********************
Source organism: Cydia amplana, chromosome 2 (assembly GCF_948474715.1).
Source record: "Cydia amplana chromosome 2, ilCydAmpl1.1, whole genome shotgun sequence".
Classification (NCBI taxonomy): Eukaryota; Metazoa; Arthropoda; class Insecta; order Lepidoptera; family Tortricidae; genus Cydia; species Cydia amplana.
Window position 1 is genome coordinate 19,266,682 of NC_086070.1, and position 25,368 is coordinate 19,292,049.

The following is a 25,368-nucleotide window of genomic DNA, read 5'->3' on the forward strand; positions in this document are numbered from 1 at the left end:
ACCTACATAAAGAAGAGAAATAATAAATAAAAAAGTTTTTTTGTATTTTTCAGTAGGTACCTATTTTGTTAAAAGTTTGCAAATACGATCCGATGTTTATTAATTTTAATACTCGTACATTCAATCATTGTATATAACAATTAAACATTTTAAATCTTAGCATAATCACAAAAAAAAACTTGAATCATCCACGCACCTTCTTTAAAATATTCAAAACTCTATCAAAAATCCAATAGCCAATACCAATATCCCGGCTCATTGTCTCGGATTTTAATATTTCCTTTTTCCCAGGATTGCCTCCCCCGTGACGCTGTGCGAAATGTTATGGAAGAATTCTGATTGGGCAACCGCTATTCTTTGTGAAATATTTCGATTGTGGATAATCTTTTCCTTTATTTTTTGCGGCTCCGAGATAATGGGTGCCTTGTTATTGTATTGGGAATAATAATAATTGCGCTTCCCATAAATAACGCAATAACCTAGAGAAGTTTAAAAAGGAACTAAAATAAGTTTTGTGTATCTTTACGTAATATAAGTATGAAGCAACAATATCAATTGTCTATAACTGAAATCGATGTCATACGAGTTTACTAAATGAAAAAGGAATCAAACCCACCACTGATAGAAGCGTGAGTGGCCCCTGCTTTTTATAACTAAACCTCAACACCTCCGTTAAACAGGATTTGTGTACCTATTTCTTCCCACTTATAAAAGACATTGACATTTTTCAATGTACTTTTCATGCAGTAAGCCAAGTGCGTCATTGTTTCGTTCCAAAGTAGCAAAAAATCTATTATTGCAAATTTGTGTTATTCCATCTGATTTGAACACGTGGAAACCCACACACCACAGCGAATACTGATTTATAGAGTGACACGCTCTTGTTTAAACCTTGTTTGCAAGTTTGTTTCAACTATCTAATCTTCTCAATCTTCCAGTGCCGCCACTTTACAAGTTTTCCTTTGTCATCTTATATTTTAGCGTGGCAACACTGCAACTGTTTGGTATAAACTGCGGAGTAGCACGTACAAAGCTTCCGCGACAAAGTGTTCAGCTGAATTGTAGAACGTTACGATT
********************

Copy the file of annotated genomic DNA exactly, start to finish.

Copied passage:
Source organism: Cydia amplana, chromosome 2 (assembly GCF_948474715.1).
Source record: "Cydia amplana chromosome 2, ilCydAmpl1.1, whole genome shotgun sequence".
Classification (NCBI taxonomy): Eukaryota; Metazoa; Arthropoda; class Insecta; order Lepidoptera; family Tortricidae; genus Cydia; species Cydia amplana.
Window position 1 is genome coordinate 19,266,682 of NC_086070.1, and position 25,368 is coordinate 19,292,049.

The following is a 25,368-nucleotide window of genomic DNA, read 5'->3' on the forward strand; positions in this document are numbered from 1 at the left end:
ACCTACATAAAGAAGAGAAATAATAAATAAAAAAGTTTTTTTGTATTTTTCAGTAGGTACCTATTTTGTTAAAAGTTTGCAAATACGATCCGATGTTTATTAATTTTAATACTCGTACATTCAATCATTGTATATAACAATTAAACATTTTAAATCTTAGCATAATCACAAAAAAAAACTTGAATCATCCACGCACCTTCTTTAAAATATTCAAAACTCTATCAAAAATCCAATAGCCAATACCAATATCCCGGCTCATTGTCTCGGATTTTAATATTTCCTTTTTCCCAGGATTGCCTCCCCCGTGACGCTGTGCGAAATGTTATGGAAGAATTCTGATTGGGCAACCGCTATTCTTTGTGAAATATTTCGATTGTGGATAATCTTTTCCTTTATTTTTTGCGGCTCCGAGATAATGGGTGCCTTGTTATTGTATTGGGAATAATAATAATTGCGCTTCCCATAAATAACGCAATAACCTAGAGAAGTTTAAAAAGGAACTAAAATAAGTTTTGTGTATCTTTACGTAATATAAGTATGAAGCAACAATATCAATTGTCTATAACTGAAATCGATGTCATACGAGTTTACTAAATGAAAAAGGAATCAAACCCACCACTGATAGAAGCGTGAGTGGCCCCTGCTTTTTATAACTAAACCTCAACACCTCCGTTAAACAGGATTTGTGTACCTATTTCTTCCCACTTATAAAAGACATTGACATTTTTCAATGTACTTTTCATGCAGTAAGCCAAGTGCGTCATTGTTTCGTTCCAAAGTAGCAAAAAATCTATTATTGCAAATTTGTGTTATTCCATCTGATTTGAACACGTGGAAACCCACACACCACAGCGAATACTGATTTATAGAGTGACACGCTCTTGTTTAAACCTTGTTTGCAAGTTTGTTTCAACTATCTAATCTTCTCAATCTTCCAGTGCCGCCACTTTACAAGTTTTCCTTTGTCATCTTATATTTTAGCGTGGCAACACTGCAACTGTTTGGTATAAACTGCGGAGTAGCACGTACAAAGCTTCCGCGACAAAGTGTTCAGCTGAATTGTAGAACGTTACGATT